Although I am a graduate of Northwestern Law School, this is my first Northwestern Law School commencement. The Class of 1947, of which I am a member, completed its six semesters of study in just two calendar years. We were mostly veterans of World War II anxious to begin earning an honest living as promptly as possible. Northwestern, like a number of other law schools, offered an expedited program that attracted students like us. In the summer of 1947-my last term-I only took one course: federal taxation. Because I was scheduled to start work in Washington soon as a law clerk, I was allowed to leave Chicago early, without taking my final tax exam or attending the graduation ceremony. I mention this history so that you will excuse any mistakes that you have found in my opinions in tax cases as well as deficiencies in this commencement address. I promise you, however, that my remarks will be brief.
I first congratulate you on your successful completion of your studies and welcome you to the proud group of Northwestern alumni. I shall add a comment about our Constitution and conclude with the obligatory giving of advice-including, in this case, two bits that I received from members of the Northwestern faculty: Homer Carey and Willard Pedrick.
During my freshman year in 1945, our principal study materials were casebooks that were arranged by the kinds of controversies that they presented, rather than by the rules that they illustrated. Thus, in Professor Havighurst's course on contracts, instead of studying rules about offer and acceptance, material breach, or the doctrine of consideration, we progressed from cases about personal service contracts to construction contracts, financing arrangements, and so on. In torts, instead of studying foreseeability or proximate cause, we began with personal injury cases, then turned to cases involving fire losses, cases involving injuries to reputation, and so on. The emphasis was on fact patterns and the relative roles of the judge and the jury in resolving particular issues.
Leon Green, our dean and torts professor, who had written scholarly essays in a volume entitled "Judge and Jury," contrasted his approach to law teaching to the rule-oriented approach that the Michigan and Harvard law schools followed. I have often thought that I received a vertical legal education that emphasized the importance of procedures that identify the correct decisionmaker, rather than a horizontal education that emphasized the rules that govern the conduct of law-abiding citizens. While we cherish the principle that we live under a government of laws, not of men, we also must recognize that specific applications of the law are the product of decisions made by executive officers and by the men and women who serve as jurors and judges. Identifying the proper decisionmaker is central to the administration of our system of justice.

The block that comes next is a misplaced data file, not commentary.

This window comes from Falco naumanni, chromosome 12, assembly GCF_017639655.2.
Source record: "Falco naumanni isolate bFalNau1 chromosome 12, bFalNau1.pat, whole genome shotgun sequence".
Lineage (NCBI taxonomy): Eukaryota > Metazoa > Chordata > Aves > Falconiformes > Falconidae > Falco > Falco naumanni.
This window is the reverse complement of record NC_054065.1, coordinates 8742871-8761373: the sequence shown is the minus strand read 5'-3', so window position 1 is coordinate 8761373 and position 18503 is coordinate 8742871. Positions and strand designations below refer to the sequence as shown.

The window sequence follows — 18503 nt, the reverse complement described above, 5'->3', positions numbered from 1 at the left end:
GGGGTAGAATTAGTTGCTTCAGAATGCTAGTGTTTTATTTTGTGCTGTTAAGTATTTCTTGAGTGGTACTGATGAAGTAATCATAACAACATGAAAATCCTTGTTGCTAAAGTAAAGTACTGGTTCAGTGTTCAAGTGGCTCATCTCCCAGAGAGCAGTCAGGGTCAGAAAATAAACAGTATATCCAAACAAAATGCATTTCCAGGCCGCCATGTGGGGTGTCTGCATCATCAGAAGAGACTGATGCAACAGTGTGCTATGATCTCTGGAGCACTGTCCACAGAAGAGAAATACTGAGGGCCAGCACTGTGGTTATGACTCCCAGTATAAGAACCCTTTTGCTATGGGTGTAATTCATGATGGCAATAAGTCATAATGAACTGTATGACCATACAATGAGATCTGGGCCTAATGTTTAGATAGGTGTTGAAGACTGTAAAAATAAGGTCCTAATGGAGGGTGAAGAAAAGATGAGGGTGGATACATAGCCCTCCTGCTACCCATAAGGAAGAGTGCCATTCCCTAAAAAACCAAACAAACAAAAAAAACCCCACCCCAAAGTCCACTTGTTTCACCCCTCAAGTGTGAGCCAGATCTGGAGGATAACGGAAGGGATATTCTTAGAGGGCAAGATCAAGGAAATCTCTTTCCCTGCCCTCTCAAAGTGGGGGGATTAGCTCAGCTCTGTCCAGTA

When our Constitution was adopted, much lawmaking was intimately tied to specific disputes and the judges who adjudicated them. Judges routinely developed rules of law piecemeal as they explained their decisions in cases arising out of fact-intensive controversies. The Framers did not attempt to drafta Napoleonic Code or a set of substantive rules. Instead, their work product created three broad categories of decisionmakers and procedures defining how and by whom they should be chosen. The categories are not mutually exclusive, because the President's veto power gives him a voice in rulemaking1 and the Senate must confirm his judicial appointments.2 The guarantee of life tenure affects the quality of the judicial process without dictating any outcomes. In short, the common law lawyers who drafted the Constitution created a system of lawmaking in which they expected the members of all three branches to participate. Instead of trying to answer questions they could not anticipate, they forged a framework in which wise decisionmakers cooperated and clashed in a continuing effort to form a more perfect union. …